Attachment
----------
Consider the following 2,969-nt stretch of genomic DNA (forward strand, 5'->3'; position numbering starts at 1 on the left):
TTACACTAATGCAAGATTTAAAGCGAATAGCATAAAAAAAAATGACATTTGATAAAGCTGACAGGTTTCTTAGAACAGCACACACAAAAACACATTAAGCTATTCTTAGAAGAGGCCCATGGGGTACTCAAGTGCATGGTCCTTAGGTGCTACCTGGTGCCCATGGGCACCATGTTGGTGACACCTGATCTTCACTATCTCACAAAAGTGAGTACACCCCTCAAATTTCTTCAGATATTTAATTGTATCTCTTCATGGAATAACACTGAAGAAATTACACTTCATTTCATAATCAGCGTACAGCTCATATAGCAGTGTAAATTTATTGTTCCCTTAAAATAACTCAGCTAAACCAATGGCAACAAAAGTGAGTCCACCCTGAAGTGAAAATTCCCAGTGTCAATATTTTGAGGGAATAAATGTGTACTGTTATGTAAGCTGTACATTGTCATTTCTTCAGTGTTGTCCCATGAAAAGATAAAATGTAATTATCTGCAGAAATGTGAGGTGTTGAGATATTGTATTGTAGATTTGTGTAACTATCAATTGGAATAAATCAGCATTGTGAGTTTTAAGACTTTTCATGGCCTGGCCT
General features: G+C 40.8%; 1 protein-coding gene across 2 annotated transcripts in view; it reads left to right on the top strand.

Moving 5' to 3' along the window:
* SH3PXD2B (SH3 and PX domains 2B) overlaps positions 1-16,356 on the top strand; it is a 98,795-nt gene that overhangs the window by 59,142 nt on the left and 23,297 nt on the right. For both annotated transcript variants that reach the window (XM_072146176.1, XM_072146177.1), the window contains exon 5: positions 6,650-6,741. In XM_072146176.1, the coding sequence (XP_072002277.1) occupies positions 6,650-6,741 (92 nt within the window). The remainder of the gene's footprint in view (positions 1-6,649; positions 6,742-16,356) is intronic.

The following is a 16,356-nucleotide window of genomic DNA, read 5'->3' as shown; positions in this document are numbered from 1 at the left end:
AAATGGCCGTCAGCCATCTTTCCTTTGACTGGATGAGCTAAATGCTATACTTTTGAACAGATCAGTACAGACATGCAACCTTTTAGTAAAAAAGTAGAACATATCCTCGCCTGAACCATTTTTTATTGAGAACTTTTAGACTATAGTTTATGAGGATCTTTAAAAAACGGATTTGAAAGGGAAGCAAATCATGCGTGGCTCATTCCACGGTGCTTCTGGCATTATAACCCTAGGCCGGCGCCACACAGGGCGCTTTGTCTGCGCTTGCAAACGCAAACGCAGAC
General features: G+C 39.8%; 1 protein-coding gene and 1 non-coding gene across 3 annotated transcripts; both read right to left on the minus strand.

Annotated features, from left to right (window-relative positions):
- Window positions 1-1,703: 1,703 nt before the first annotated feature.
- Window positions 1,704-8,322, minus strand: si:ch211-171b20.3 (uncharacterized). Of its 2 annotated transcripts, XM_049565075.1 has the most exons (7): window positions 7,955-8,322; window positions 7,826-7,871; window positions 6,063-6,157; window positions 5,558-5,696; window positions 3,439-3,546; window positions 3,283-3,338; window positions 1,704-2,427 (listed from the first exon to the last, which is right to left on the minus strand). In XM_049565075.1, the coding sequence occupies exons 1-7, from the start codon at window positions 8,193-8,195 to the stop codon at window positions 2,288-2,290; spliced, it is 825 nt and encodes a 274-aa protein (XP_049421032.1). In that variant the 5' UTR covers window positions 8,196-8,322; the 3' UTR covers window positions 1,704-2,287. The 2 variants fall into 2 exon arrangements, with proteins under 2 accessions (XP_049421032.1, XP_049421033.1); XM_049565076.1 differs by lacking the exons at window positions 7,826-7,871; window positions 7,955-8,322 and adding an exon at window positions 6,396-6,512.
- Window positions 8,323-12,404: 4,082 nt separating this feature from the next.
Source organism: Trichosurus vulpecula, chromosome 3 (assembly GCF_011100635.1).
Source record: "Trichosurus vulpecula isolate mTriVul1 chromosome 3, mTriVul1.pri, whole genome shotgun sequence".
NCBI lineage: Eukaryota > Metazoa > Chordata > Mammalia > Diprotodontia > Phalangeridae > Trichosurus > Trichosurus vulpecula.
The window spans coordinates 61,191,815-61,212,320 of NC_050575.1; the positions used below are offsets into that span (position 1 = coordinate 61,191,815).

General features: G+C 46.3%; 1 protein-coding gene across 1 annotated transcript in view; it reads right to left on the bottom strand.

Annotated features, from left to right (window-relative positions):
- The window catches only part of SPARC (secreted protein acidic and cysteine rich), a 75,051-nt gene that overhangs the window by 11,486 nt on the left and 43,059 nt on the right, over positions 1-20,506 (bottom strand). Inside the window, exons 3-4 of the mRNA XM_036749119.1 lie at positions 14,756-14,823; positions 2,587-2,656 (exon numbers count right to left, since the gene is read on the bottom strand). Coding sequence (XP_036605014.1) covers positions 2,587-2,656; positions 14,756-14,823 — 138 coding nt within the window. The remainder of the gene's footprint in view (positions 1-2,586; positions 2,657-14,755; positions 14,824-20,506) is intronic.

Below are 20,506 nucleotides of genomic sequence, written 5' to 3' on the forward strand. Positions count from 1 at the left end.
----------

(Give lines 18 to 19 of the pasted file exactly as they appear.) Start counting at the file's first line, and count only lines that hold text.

Annotated features, from left to right (window-relative positions):
- The window catches only part of SPARC (secreted protein acidic and cysteine rich), a 75,051-nt gene that overhangs the window by 11,486 nt on the left and 43,059 nt on the right, over positions 1-20,506 (bottom strand). Inside the window, exons 3-4 of the mRNA XM_036749119.1 lie at positions 14,756-14,823; positions 2,587-2,656 (exon numbers count right to left, since the gene is read on the bottom strand). Coding sequence (XP_036605014.1) covers positions 2,587-2,656; positions 14,756-14,823 — 138 coding nt within the window. The remainder of the gene's footprint in view (positions 1-2,586; positions 2,657-14,755; positions 14,824-20,506) is intronic.